Especially because that's one of your first [steps], as you said.
TH: Yeah, yeah, it's one of the first things. We knew we wanted to do it -- the [HUD] comes up on your wrist.
Do you think that's something that games should be trying to do more? That transparency of interface, character creation in the world, and the UI integrated more naturalistically?
TH: Yeah, I think as far as interfaces go, a lot of games, frankly, do it a lot better, in that I'm really anti-clutter on the screen, with information. So I think we could actually be doing a little bit better job with it being contextual. You don't need to have your health bar up all the time when you're in a city and not hurt at all; you know, examples like that.
But we felt -- and we tried to do it in Oblivion, where you're looking at your numbers a lot in an RPG, and going through your stuff -- how do we make that visually stimulating, and not just a spreadsheet? So in Oblivion, you have your guy there, and you can move him around... In the original design, he was going to be doing lots of stuff. He would react, the character would react to what you were selecting, but that never made it in.
I mean, Fallout was, you know, "Let's do it as the [wrist interface] Pip-Boy and try to make it just feel alive." But I think more and more you see games blurring that. Like, one of the examples that I've been using for the ease of play -- and you almost don't know it until you really look at it -- [is] Grand Theft Auto IV. I assume you've played it.
You put the game in, and it just starts. There's no menu. You never select "Load, do, yes." When you put it in, the game starts, the credits roll, and when you take it out and put it back in, it starts where you were.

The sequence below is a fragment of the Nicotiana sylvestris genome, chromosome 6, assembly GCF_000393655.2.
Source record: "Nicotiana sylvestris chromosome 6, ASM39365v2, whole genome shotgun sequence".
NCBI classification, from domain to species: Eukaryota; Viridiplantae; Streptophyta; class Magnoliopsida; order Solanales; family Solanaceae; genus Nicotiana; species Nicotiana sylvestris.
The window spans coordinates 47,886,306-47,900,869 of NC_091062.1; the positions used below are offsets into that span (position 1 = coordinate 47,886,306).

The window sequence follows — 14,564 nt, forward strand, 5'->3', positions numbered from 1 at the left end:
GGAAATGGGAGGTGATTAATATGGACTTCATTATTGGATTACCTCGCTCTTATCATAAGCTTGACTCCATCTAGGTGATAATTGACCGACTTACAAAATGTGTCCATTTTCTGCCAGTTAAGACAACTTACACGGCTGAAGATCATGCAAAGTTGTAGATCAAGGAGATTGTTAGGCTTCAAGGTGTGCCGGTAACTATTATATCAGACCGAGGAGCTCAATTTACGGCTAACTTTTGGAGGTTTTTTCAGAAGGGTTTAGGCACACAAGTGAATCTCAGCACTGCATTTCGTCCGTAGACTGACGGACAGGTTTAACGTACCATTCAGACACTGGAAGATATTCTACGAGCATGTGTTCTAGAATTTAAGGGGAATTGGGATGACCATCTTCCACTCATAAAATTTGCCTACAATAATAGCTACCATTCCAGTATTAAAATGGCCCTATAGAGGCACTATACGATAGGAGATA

Actually, all the LucasArts games were like that, by the way.
TH: The current ones?
No, no. The adventure games.
TH: Ah, yeah. So, I think I like that stuff. And some people, they want to see all the information on the HUD at once, but I, as much as possible, I like it to not be there.
One of the defining gameplay aspects of Fallout 3 is that you've got the VATS system, but you've also got standard real-time "shoot a guy" going on. I suspect that there was some impetus to try to bridge the two worlds. Fallout was rigid --
TH: Stat-heavy, turn-based.
And here's what people expect from a modern video game. I mean, is that how you went about thinking about it?
TH: I think that would be pretty accurate, actually. We just felt like we didn't want to make it appear [like a] "shooter." We wanted the ability for you to see your character doing really cool things that you couldn't necessarily do. We tried that line with the Elder Scrolls, too, but it's mêlée, so it's kind of, you know... You don't have to aim that well; it's just sort of "swing the sword and hit the guy."
And we're always conscientious where we don't want whatever we're doing to only be for people who can handle fast-twitch stuff. Where is that line for, "Well, I don't have the dexterity to pull this off. I want to play my character, and get into him, and have my character on the screen have the dexterity."
So again, we're kind of on the edge of that with the stuff we do. And we like that. I like being on the edge, because we play a lot of first person shooters. We play everything, and believe that there's not a specific rulebook for, "This is your genre, and this is what you can do."
You know what? I actually don't know many people who are like, if you ask them what they play, "I only play flight simulators! Nothing else! No! Ever! Nothing!" Not, "I only play first person shooters, without any menus."